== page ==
Quote from John Slade
"Just as a data point, I took the Kitty up to 190 kts (220 mph) indicated at 11,500' (straight and level) incrementing by 5 knots then testing for flutter all the way. There was no sign of flutter whatsoever, in fact the engine seemed to hit a sweet spot as it got to 6100 rpm and was quieter and smoother than usual. I think I got to around 6200 or 6300. (2.17 ratio) I had plenty of throttle left and, if I remember right, was running at about 43 MAP. After a minute or two I decided that was quite enough for one day and throttled back."
I find it interesting that you have gone to alot of time and expense to compress air using the exhaust gases, only to restrict that compressed air from entering the manifold using a throttle body.
If you have the throttle closed 50% and are still indicating 40 "inches MAP, then the turbocharger is generating perhaps ??" inches. At 11,000 feet the air is around 20" inches MAP, and thus a compression ratio of perhaps 4:1. Which I believe will put the compressor into or close to overspeed and surge. A larger turbo has of course alleviated the problem, by increasing the "thumb print" of the compressor map, and thus bringing the line back on to the graph.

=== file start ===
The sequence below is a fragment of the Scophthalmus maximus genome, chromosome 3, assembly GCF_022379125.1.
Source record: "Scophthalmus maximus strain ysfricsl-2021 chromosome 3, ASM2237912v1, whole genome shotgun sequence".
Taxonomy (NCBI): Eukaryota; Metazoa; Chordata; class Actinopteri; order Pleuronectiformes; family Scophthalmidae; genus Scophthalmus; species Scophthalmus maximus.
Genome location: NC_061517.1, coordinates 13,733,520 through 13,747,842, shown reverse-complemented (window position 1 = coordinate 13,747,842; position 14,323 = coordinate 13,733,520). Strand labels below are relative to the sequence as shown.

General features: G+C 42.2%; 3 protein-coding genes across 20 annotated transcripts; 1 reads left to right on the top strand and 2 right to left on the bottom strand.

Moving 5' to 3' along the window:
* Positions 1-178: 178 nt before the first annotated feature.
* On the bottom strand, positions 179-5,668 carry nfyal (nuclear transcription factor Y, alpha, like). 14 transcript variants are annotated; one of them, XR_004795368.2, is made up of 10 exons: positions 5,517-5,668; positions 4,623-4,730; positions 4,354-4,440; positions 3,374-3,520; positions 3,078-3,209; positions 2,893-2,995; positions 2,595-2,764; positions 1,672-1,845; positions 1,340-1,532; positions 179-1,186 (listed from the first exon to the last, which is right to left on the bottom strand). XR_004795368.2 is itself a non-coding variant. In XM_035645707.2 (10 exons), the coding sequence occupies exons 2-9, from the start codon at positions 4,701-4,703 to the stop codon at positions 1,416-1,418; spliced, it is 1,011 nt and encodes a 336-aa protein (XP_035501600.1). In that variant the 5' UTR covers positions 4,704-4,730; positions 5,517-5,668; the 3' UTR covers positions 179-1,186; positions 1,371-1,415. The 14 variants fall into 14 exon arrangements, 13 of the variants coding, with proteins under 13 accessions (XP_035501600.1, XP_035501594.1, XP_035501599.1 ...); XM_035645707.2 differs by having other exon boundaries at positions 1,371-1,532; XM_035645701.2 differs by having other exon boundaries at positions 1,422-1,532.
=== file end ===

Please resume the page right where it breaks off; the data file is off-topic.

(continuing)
If the throttle was fully opened first, followed by the wastegate, then the pressure and temperature passing through the exhaust gas turbine will be reduced, leading to a reduction in turbine RPM, and thus wear and tear.
Two levers, very simple.
This is the system fitted to TIO - lyconentals in birds such as the Piper Seneca.
My 20 Pence ...
I would be interested to hear thoughts on this ...
all the best